Take the 2-minute tour ×
Unix & Linux Stack Exchange is a question and answer site for users of Linux, FreeBSD and other Un*x-like operating systems.. It's 100% free, no registration required.

I want to use dd to backup the disk of an OpenVZ VPS in addition to traditional cold tar backups. Because I may need to migrate to a different VPS provider.

From end user point of view, OpenVZ containers are folders on the host (similar to LXC). If I am not wrong, OpenVZ uses common file system so containers (virtual environments) are just directories (isolated by chroot).

Within the container, / uses a block device called /dev/simfs, I wonder if I can use dd to backup the whole disk image over SSH.

Technically I don't see any problem, but I haven't done it myself, just not 100% sure and confident. I have done the same thing for Xen and VMware VMs, it worked fine.

For Xen

ssh root@vps "dd if=/dev/xvda " | dd of=~/backup/xen.img

Does it work for OpenVZ, anyone has tried this before?

ssh root@vps "dd if=/dev/simfs" | dd of=~/backup/openvz.img

share|improve this question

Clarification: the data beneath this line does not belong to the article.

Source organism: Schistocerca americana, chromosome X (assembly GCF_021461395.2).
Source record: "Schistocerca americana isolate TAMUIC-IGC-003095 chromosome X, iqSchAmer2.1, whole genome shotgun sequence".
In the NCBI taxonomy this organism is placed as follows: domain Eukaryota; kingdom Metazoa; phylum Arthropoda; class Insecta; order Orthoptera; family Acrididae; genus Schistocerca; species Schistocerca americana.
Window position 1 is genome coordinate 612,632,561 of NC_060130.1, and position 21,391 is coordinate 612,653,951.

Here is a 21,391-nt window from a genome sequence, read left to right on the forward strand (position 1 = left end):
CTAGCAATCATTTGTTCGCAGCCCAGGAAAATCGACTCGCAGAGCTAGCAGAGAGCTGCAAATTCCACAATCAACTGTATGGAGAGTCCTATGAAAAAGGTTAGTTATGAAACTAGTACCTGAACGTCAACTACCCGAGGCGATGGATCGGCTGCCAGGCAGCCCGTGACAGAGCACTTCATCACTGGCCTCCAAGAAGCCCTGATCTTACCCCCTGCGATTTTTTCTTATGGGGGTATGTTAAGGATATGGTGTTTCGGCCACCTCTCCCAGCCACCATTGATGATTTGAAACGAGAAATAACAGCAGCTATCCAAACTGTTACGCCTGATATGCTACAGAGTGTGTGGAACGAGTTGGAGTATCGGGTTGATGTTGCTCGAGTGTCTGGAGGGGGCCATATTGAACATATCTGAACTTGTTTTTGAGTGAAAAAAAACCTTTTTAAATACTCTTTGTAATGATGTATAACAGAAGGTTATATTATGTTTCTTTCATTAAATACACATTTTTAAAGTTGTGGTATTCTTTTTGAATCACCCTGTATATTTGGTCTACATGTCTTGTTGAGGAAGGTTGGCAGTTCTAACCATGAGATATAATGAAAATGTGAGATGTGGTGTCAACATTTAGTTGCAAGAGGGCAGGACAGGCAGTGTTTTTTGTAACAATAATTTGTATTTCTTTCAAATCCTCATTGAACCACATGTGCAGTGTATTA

I don't have access to OpenVZ machine. What does file -s /dev/simfs say? Is it a filesystem? Can you do mkdir /mnt/root ; mount -o ro /dev/simfs /mnt/root? If so, dd might work as well. If not, dd won't work either. –  frostschutz Feb 7 '13 at 23:40
2  
Also you should be aware that without some kind of snapshot functionality, dd'ing the live root parititon of a server will produce an inconsistent/damaged image. –  frostschutz Feb 7 '13 at 23:42
    
@frostschutz I am aware of the fact. I am just testing the if it works. Because later on I may need to migrate to a different VPS provider (I'll do traditional cold tar backups and do a dd). LVM or Btrfs snapshots work better for backups if I host the containers myself;-) –  Terry Wang Feb 7 '13 at 23:52
    
file -s /dev/simfs => /file -s /dev/simfs /dev/simfs: writable, executable, no read permission Not sure what exactly it means. –  Terry Wang Feb 7 '13 at 23:53
2  
Useless use of ddssh root@vps cat /dev/xvda >~/backup/xen.img –  Gilles Feb 7 '13 at 23:55
show 3 more comments

Your Answer

 
discard

By posting your answer, you agree to the privacy policy and terms of service.

Browse other questions tagged or ask your own question.